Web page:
Almonds May Help Control Calories, Study Shows

As rates of overweight and obesity continue to rise throughout the developed world, a new study published in the European Journal of Nutrition has found that a handful of almonds may be one of the more effective snacks for making a dent in weight loss.

Researchers from the University of South Australia observed a group of 25-65-year-old adults with a BMI of 27.5 to 35 and found that almonds improved feelings of satisfaction and fullness and lowered their energy intake.

“Our research examined the hormones that regulate appetite and how nuts—specifically almonds—might contribute to appetite control,” Carter said.

“We found that people who ate almonds experienced changes in their appetite-regulating hormones and that these may have contributed to reduced food intake by 300 kilojoules (72 calories).”

Participants in the study who ate almonds raised their glucagon by 39 percent and pancreatic polypeptide responses by 44 percent.

Glucagon sends satiety signals to the brain, while pancreatic polypeptide slows digestion and may reduce food intake, encouraging weight loss.

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People who ate almonds were also found to reduce their risk of developing diabetes and heart disease. (Wasanajai/Shutterstock)

“Almonds are high in protein, fibre, and unsaturated fatty acids, which may contribute to their satiating properties and help explain why fewer kilojoules were consumed,” lead author and dietitian Sharayah Carter said.

“Rates of overweight and obesity are a major public health concern, and modulating appetite through better hormonal response may be key to promoting weight management.”

The findings of this study show that eating almonds produce small changes in people’s energy intake.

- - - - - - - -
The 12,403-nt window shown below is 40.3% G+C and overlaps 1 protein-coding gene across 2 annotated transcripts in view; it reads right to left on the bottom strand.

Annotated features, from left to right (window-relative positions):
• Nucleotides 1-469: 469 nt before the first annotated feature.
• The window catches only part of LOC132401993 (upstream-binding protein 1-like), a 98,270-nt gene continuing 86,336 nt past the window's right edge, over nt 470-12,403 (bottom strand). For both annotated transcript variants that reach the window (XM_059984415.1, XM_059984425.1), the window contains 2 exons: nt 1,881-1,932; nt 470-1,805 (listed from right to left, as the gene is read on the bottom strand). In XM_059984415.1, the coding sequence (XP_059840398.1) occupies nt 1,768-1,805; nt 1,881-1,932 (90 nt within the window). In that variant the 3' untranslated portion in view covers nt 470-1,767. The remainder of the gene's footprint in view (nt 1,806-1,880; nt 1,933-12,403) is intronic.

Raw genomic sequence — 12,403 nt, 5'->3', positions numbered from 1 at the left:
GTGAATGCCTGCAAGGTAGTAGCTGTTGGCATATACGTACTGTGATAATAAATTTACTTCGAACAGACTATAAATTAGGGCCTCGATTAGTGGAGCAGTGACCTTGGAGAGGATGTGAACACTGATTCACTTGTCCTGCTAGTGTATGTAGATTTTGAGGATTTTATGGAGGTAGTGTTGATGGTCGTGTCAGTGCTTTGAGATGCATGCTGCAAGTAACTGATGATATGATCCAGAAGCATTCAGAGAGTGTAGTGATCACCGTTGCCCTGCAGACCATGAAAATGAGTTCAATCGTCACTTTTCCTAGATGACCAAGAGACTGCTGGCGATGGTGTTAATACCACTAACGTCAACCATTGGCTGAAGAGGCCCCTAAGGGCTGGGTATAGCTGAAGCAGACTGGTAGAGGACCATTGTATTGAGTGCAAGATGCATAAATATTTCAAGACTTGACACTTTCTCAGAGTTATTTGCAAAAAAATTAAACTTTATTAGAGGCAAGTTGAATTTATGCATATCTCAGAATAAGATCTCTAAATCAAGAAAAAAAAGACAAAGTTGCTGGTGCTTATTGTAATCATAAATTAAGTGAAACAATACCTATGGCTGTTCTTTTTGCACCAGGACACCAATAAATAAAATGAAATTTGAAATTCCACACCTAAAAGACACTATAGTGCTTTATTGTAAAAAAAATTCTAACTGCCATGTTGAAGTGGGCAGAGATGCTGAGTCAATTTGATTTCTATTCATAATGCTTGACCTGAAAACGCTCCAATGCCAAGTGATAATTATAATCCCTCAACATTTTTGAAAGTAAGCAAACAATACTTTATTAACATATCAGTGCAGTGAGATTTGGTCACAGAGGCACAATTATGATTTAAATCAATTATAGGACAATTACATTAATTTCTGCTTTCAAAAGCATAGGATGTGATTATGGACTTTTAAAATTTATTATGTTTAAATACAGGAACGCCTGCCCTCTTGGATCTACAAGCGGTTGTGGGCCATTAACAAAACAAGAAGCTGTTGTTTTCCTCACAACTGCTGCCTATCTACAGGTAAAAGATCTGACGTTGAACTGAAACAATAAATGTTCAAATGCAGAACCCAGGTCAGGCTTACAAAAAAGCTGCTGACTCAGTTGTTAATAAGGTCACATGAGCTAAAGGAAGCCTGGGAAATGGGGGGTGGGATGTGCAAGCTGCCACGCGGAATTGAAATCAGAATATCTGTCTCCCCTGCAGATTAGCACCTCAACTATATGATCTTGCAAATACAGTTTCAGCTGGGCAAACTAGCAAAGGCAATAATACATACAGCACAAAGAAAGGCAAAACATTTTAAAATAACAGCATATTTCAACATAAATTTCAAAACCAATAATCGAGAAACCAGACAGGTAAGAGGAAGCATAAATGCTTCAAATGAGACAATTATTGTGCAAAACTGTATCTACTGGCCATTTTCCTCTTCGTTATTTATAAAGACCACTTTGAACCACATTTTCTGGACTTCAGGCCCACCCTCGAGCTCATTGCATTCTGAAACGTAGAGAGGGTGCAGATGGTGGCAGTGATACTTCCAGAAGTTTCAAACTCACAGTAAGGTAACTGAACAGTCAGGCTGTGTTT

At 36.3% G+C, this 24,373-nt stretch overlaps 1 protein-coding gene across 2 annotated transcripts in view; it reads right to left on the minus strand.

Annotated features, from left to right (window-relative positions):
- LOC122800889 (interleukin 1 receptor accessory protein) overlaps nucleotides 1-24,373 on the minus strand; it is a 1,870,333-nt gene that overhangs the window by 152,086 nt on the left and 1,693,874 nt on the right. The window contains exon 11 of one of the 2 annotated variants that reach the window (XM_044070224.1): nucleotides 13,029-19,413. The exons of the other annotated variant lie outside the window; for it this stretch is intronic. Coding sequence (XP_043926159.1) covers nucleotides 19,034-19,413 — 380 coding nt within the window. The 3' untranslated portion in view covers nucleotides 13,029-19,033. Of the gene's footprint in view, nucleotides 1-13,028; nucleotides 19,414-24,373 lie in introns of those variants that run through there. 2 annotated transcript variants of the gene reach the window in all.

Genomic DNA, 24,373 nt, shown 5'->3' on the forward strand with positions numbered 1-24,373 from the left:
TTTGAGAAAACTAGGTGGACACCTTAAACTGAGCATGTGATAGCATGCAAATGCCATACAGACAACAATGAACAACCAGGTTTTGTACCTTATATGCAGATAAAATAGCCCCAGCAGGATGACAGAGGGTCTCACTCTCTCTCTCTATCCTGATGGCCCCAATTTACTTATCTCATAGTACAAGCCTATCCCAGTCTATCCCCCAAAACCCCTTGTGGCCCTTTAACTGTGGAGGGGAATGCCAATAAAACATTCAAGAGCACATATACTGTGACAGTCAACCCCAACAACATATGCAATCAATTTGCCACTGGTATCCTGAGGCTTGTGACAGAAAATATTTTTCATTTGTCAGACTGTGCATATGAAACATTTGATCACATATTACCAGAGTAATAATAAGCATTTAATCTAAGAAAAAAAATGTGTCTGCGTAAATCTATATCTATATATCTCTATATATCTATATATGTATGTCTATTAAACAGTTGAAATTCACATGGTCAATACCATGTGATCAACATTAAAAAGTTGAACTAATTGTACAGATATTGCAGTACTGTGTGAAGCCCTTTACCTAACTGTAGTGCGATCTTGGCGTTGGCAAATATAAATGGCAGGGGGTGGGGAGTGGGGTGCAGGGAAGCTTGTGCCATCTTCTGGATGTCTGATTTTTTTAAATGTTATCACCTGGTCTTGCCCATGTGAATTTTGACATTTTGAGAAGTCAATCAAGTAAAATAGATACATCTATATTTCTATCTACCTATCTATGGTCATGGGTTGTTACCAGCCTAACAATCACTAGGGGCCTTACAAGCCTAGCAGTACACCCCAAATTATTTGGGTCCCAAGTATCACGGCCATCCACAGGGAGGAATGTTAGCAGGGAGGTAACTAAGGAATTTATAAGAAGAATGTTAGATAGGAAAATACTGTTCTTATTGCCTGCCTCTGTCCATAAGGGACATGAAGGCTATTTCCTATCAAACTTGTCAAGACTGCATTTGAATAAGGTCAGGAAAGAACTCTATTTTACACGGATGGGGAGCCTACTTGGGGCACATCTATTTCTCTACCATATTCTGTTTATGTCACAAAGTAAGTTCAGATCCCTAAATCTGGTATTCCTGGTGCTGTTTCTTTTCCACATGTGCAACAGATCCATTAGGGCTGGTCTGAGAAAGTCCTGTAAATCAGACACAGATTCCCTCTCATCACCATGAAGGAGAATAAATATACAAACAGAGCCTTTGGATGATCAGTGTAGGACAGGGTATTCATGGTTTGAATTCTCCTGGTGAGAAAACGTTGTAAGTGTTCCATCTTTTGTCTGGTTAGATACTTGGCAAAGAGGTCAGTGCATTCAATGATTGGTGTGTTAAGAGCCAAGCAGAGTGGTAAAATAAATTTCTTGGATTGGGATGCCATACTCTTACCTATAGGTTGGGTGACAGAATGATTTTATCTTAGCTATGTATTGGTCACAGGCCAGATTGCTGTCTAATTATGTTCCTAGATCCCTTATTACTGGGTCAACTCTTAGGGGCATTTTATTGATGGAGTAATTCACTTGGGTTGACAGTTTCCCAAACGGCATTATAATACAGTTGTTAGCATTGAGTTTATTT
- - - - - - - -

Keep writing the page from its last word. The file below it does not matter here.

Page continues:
“Even small, positive lifestyle changes can have an impact over a longer period. When we’re making small, sustainable changes, we’re more likely to be improving our overall health in the long run,” Carter said.

The research was funded by the Almond Board of California, which represent 7,6000 almond growers and 99 processors in the region.

The almond is a tree nut native to the Mediterranean region. It has been found as early as 3,000 BC and is even referenced in the first book of the Bible, Genesis, as a prized food given as a gift.

A Caveat

People with a tendency to get kidney stones are advised against eating too many almonds because they have the highest amounts of oxalates, according to Dr Eric Berg, a chiropractor who specialises in healthy ketosis and intermittent fasting.

One hundred grams of almonds have 469 mg of oxalates, a chemical compound found in foods that, combined with calcium, can irritate the kidney and other tissues in the body and can form kidney stones.

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(Liesel_Fuchs/iStock)

The nuts that are the lowest on the scale for oxalates are cashews (262mg), pistachios (49mg), and macadamias (42mg).

Berg says an alternative solution is to consume almonds with cheese or lemon juice, which can help lower the oxalate stones’ binding effect.

Eating raw almonds can be hard on the digestive system, so soaking or baking them removes enzyme inhibitors, making them easier to digest.


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Jessie Zhang is a reporter based in Sydney covering Australian news, focusing on health and environment. Contact her at [email protected]